None of the above tips will work unless you hold yourself accountable! It’s easy to find excuses to go on your phone, check texts, or take an extra-long break, but you have to catch yourself before these thoughts take hold. An easy rule to avoid this is- start working or doing your task no more than 5 seconds after the thought pops into your head. Any more than that gives your brain time to come up with excuses.

-Vaidehi B.

Advice from a Rising Senior

As junior year came to an end, the long awaited college application season was just around the corner. I began to research the various aspects of the application and selection process for colleges, and I realized that my application was lacking in various areas. As a first generation student, I have navigated high school largely on my own without the advice of my parents or older siblings. As I approach the college application season, there are many things that I wish people had told me my freshman year of high school that would have greatly boosted my college applications. I would like to share these with others who are in high school and in need of guidance.

Join Clubs Freshman Year

Throughout my first two years of high school, I mostly focused on sports as my main extracurricular activities. I played soccer and ran cross country and track my freshman and sophomore years, which left me with almost no time for other actives or clubs. As an underclassman, I did not realize the importance and necessity of joining clubs that pertained to my interests. Last year, my junior year, I joined many clubs such as CSF, NHS, Mock Trial, and my school’s debate club. Although now I have many clubs and activities to write about on my college applications, I have only been involved in each club for around a year. In the college application process, the deans of admission look for consistency in a student’s applications. This is why I recommend joining clubs during your freshman year and remaining a part of them throughout your four years of high school. Moreover, not only will joining clubs your freshman year demonstrate consistency, but it will also allow you to have more leadership opportunities as an upperclassman, which is very important when applying to college.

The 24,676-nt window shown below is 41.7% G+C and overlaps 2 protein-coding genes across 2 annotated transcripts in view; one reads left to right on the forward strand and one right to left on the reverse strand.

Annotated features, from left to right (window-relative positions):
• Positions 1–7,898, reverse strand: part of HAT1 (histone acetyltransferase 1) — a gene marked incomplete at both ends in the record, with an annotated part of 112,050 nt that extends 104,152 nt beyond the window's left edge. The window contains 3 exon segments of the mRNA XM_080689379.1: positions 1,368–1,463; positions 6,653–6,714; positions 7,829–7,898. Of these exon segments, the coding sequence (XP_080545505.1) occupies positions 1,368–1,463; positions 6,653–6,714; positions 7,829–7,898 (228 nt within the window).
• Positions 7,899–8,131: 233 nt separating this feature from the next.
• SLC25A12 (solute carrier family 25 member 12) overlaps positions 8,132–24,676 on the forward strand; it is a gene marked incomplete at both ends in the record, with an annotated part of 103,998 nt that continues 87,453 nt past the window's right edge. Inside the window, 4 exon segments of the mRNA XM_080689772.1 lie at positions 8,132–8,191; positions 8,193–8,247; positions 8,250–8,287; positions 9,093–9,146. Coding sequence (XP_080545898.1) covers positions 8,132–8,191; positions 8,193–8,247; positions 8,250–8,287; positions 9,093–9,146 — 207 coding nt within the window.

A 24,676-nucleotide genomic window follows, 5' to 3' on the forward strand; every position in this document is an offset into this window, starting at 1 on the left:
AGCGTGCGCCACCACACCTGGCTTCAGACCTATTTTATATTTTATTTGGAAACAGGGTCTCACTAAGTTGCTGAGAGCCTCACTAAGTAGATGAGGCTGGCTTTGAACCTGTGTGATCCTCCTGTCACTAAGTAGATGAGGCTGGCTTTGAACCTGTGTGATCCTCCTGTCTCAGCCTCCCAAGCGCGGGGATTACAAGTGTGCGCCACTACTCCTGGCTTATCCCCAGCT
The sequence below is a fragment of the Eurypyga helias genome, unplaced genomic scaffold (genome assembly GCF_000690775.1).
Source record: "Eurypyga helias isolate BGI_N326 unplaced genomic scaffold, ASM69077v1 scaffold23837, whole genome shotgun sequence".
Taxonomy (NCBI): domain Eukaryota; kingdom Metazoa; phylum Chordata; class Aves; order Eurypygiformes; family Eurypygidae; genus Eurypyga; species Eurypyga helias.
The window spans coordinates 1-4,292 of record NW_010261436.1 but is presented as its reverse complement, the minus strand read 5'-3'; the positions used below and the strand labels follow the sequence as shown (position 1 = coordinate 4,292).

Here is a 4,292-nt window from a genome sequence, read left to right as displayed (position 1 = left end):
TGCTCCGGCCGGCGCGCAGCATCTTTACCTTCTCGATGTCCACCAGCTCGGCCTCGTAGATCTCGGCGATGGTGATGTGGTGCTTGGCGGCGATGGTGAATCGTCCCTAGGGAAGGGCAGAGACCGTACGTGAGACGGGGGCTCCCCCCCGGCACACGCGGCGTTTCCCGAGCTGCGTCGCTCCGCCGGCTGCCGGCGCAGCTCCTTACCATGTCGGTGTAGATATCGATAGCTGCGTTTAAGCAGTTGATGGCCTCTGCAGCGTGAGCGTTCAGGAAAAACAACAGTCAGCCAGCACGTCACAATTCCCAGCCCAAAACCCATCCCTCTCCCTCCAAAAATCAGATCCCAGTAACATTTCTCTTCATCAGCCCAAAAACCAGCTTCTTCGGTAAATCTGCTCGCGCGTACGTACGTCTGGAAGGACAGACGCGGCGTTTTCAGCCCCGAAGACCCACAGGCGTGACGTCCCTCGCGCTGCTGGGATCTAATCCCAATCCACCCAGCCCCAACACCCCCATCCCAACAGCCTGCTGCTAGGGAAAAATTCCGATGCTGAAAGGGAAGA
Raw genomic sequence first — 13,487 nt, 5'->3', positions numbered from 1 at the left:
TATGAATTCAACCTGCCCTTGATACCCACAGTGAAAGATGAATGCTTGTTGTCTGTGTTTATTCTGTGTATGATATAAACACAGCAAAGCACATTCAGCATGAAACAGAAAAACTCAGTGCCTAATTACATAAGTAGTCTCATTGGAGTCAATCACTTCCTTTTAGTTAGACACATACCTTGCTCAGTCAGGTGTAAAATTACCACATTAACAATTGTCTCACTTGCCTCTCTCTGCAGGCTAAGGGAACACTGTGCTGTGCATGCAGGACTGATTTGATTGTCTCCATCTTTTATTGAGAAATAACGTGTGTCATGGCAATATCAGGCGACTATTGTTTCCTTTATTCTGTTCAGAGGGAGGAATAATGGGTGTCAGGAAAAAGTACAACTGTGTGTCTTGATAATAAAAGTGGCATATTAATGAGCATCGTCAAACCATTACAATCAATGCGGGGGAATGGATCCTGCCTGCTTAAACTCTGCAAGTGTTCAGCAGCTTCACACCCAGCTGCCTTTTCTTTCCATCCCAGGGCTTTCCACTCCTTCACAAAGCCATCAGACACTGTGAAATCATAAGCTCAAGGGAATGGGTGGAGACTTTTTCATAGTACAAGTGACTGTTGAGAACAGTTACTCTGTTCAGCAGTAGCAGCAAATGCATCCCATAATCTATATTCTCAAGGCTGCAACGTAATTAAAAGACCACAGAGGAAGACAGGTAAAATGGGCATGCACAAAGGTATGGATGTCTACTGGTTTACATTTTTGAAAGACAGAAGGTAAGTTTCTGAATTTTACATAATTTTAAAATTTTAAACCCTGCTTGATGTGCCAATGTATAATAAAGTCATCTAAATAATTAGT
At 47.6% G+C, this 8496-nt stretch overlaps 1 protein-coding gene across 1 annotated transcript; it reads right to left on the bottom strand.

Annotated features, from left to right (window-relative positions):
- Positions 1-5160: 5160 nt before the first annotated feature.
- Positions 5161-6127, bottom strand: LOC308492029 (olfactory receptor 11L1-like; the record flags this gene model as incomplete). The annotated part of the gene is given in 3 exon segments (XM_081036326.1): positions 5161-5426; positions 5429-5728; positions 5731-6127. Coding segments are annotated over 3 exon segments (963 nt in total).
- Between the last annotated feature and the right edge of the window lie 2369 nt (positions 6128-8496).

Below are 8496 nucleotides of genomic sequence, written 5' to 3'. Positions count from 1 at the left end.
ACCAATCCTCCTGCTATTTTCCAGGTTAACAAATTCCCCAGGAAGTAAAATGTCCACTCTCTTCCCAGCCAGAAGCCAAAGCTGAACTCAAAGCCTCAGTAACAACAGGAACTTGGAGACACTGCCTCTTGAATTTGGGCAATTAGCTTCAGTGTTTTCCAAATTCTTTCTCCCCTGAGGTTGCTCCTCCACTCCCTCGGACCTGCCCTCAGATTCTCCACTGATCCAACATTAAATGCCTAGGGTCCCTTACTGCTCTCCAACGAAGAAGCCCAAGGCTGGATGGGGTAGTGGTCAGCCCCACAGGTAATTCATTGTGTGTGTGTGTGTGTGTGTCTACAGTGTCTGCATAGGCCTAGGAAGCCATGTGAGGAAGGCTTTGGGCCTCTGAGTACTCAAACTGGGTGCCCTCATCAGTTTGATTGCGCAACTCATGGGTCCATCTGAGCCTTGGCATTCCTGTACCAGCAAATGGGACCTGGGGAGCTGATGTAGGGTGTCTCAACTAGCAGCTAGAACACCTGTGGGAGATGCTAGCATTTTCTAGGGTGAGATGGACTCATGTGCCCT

Stick With Your Sport

Whether you’ve been playing a sport since you were five or decided to join a sport in high school, it is very important to be consistent and stick to at least one sport throughout high school. My freshman year, I played soccer and ran cross county and track. The next year, my sophomore year, I ran cross country and played soccer. Lastly, my junior year, I ran track and field. Although I have always played a sport in high school, jumping back and forth between sports does not demonstrate consistency to a dean of admissions. Despite having my personal reasons for making these decisions regarding sports, a dean of admissions will probably see it as a lack of dedication and consistency. To any underclassman, I suggest sticking to one sport throughout high school.

Challenge Yourself